Your Stupid Town"Have you noticed how their stuff is s— and your s— is stuff?"
I traveled to Portland a few years ago to spend a long weekend with a friend.
Portland, if you’re unfamiliar, is like if NPR built a city, which is exactly as
wonderful and horrifying as it sounds. We didn’t attend a Blazers game while
we were there—I had just paid to fly 2,100 miles; NBA tickets weren’t
happening—but Blazers paraphernalia is something you can’t miss in Portland.
Or at least I couldn’t. As an NBA junkie, I’m sort of preconditioned to spot
Blazers flags in bar windows, but I suppose you could miss such signage while
spending hours in the city block-sized Powell’s Books, grabbing a food cart
burrito downtown, or while resisting the urge to propose to a pretty twenty-
something in a sundress. (You’re a very attractive city, Portland.) But one of
the most interesting things about the city of Portland, at least to me, are the
pockets of direly committed Blazers fans scattered across the city like so
many snowy clumps of powdered sugar on a piece of artisan french toast.
(You do breakfast correctly, Portland.)
Being a fan of a sports team is an identity marker for a lot of people—note
how many Facebook and Twitter profiles mention a person’s allegiance to a
specific team—but in Portland, being a Blazers fan is an especially unique
identity marker because A.) Portland isn’t a sports town in the vein of
Boston, Cleveland or St. Louis and B.) Portland doesn’t have a professional
baseball, football, or hockey team. (Here I note the existence and rabid
fanbase of the Portland Timbers, but being an American soccer fan is an
identity marker all its own.)
Being a Blazers fan is, I think, being both a part of the city and apart from
the city. It’s like being a fan of Z-Ro, but not Jay-Z. Sure, a lot of people
like Z-Ro—they compose a not-insignificant portion of the rap nerd landscape
—but it’s not like you could fill Madison Square Garden ten times over with
Z-Ro fans. To be a Z-Ro or Blazers acolyte is to be part of a sizable
subculture. Blazers fans are a proud subculture. They rep Portland as
adamantly as anyone. Their identity is held in being both a minority within
their city’s larger culture and an advocate of it.
I’m speaking in broad strokes, and, of course, cities aren’t monoliths. In
fact, their unmonolithicness is sort of the point of them, but for the
purposes of not having to describe the idiosyncrasies of every person
within their borders, we try to define them with a handful of descriptors.
We peg towns with an identity. Think Pittsburgh and industry, Los
Angeles and Hollywood, Miami and strip clubs. There are filmmakers in
Pittsburgh, blue collar workers in Los Angeles, and strippers everywhere,
but we assign certain traits to cities because it’s convenient shorthand
and not altogether false. It’s not like Pittsburgh is Mecca for avant-garde
visual artists, and we’ve just been lying about it for decades.
I have lived in Chicago, a parochial city in its own right, for the past four
years. Despite being a city with manifold cuisine, a theater district. a
phenomenal downtown, myriad diverse neighborhoods—a rich cultural
identity, is what I mean—some of its residents—natives, mostly; Chicago
is kind of a midwestern LA in that it houses a lot of transplants—have a
strange inferiority complex toward the coasts. They bristle at the mention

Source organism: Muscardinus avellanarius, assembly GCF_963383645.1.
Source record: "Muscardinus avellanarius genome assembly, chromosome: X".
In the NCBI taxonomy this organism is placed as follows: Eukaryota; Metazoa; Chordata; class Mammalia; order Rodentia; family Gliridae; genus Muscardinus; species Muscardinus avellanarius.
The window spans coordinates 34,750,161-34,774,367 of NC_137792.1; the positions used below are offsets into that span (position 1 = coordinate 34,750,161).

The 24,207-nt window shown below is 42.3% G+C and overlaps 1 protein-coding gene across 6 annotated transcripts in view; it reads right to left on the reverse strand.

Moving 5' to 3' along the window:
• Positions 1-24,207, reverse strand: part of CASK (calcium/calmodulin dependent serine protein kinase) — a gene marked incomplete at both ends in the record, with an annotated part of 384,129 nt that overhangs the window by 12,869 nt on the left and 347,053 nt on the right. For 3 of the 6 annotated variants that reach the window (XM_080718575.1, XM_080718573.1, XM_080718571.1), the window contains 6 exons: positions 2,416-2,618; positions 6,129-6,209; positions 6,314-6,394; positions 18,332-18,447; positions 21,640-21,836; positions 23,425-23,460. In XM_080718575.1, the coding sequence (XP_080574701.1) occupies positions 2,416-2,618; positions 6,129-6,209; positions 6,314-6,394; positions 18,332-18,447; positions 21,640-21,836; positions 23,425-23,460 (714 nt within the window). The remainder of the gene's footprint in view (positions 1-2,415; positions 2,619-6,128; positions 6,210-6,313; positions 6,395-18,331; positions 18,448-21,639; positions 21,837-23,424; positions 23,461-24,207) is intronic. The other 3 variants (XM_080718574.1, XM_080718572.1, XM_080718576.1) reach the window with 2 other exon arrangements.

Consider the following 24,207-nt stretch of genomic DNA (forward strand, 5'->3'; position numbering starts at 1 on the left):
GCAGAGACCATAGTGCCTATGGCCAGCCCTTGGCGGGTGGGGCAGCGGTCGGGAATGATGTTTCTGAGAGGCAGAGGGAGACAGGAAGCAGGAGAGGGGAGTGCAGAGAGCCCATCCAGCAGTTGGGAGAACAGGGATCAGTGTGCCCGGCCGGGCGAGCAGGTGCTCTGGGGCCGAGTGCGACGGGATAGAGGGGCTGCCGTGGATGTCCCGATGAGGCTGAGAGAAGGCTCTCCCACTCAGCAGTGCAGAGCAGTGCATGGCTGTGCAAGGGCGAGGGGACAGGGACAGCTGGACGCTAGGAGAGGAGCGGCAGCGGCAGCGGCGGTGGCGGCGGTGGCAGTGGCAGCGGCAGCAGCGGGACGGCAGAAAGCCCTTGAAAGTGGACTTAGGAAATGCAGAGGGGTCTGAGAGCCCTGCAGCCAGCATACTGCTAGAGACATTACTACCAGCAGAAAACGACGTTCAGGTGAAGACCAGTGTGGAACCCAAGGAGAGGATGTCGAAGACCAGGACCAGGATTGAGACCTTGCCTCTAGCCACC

of New York or Boston or Los Angeles. No city shall be as great as the one
that invented the pickle-adornèd hot dog! It’s weird. Because Chicago’s an
immense, sometimes beguiling city. I sometimes wonder why its residents
—its advocates, really—can’t be satisfied with being a wonderful town in
the middle of the country.
Because there exists no objectively great city or town. Where you live is
a matter of fit, and where you’re from is a matter of what city your
mother was in when her water broke. It’s sort of an arranged marriage:
it will affect you, but you don’t have to develop affection for it. I’m from
a smallish city in upstate New York, and I kind of hate where I’m from.
It’s too small for my liking (both in terms of population and worldview)
and most of its citizens would build a giant metal dome over the town if
they could. They deserve to suffocate beneath a physical manifestation of
their own insularity. Most of them, anyway.
I’m a Cleveland Cavaliers fan because of this town. There were no local
sports teams, so I decided to root for my cousin’s favorite team. So here
I am: a Cavs fan, but not a Clevelander. I’m trying to figure out whether
or not this is important. Ostensibly, it’s not. I’m about as devoted to the
Cavaliers as any fan of the team, and I’ve been to Cleveland a handful of
times. If I had grown up on the shores of Lake Erie, I don’t think I would
be extolling Cleveland’s virtues to non-residents at parties. I’m also just
not wired that way. Some people like to define themselves by the groups
they are a part of—fanbases, cities, country clubs—but I’m not one of
them. One of my favorite things about living in a colossal city is the
anonymity it affords me. I can go days without being recognized on the
street by a friend or acquaintance. I can just a be a dude on the corner,
waiting for the light to change; that recession into nothingness is
comforting to me.
But this strong city-team-self triangle—I’m from Cleveland, I love my
hometown, and I’m a huge Cavaliers fan—is a crucial part of fanhood for
some people. It’s not something that can be easily dismissed. I’m trying to
understand it from the outside. Cities—though they’re really just a mass of
flesh, concrete, and steel—breathe. They are frighteningly organism-like.
And what better way to celebrate that almost-organism than by watching
your favorite sports team— ambassadors of your favorite city—assert their
dominance over...CONTINUE READING AT CAVS THE BLOG